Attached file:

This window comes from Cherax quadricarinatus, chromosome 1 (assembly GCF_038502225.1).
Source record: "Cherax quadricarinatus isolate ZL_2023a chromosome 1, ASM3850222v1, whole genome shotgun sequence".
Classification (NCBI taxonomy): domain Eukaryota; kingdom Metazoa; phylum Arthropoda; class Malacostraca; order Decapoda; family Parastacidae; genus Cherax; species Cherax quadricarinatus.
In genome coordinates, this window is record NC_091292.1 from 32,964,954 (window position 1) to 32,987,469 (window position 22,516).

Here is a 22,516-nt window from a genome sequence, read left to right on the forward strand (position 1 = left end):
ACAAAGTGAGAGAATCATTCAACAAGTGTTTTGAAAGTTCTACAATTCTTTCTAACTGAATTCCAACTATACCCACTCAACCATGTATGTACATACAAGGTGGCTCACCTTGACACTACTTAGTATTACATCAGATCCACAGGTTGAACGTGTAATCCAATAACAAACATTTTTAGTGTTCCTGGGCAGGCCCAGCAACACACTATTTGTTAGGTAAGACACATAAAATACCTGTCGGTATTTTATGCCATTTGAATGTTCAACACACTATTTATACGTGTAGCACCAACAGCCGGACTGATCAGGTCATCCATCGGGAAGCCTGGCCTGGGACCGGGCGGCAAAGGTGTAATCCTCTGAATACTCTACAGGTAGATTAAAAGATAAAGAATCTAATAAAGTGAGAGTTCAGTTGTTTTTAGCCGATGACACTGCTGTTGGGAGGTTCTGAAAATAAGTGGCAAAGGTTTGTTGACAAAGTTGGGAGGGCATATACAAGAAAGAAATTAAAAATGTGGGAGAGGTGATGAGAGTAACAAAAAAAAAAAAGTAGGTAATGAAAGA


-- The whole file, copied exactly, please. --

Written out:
This window comes from Cherax quadricarinatus, chromosome 1 (assembly GCF_038502225.1).
Source record: "Cherax quadricarinatus isolate ZL_2023a chromosome 1, ASM3850222v1, whole genome shotgun sequence".
Classification (NCBI taxonomy): domain Eukaryota; kingdom Metazoa; phylum Arthropoda; class Malacostraca; order Decapoda; family Parastacidae; genus Cherax; species Cherax quadricarinatus.
In genome coordinates, this window is record NC_091292.1 from 32,964,954 (window position 1) to 32,987,469 (window position 22,516).

Here is a 22,516-nt window from a genome sequence, read left to right on the forward strand (position 1 = left end):
ACAAAGTGAGAGAATCATTCAACAAGTGTTTTGAAAGTTCTACAATTCTTTCTAACTGAATTCCAACTATACCCACTCAACCATGTATGTACATACAAGGTGGCTCACCTTGACACTACTTAGTATTACATCAGATCCACAGGTTGAACGTGTAATCCAATAACAAACATTTTTAGTGTTCCTGGGCAGGCCCAGCAACACACTATTTGTTAGGTAAGACACATAAAATACCTGTCGGTATTTTATGCCATTTGAATGTTCAACACACTATTTATACGTGTAGCACCAACAGCCGGACTGATCAGGTCATCCATCGGGAAGCCTGGCCTGGGACCGGGCGGCAAAGGTGTAATCCTCTGAATACTCTACAGGTAGATTAAAAGATAAAGAATCTAATAAAGTGAGAGTTCAGTTGTTTTTAGCCGATGACACTGCTGTTGGGAGGTTCTGAAAATAAGTGGCAAAGGTTTGTTGACAAAGTTGGGAGGGCATATACAAGAAAGAAATTAAAAATGTGGGAGAGGTGATGAGAGTAACAAAAAAAAAAAAGTAGGTAATGAAAGA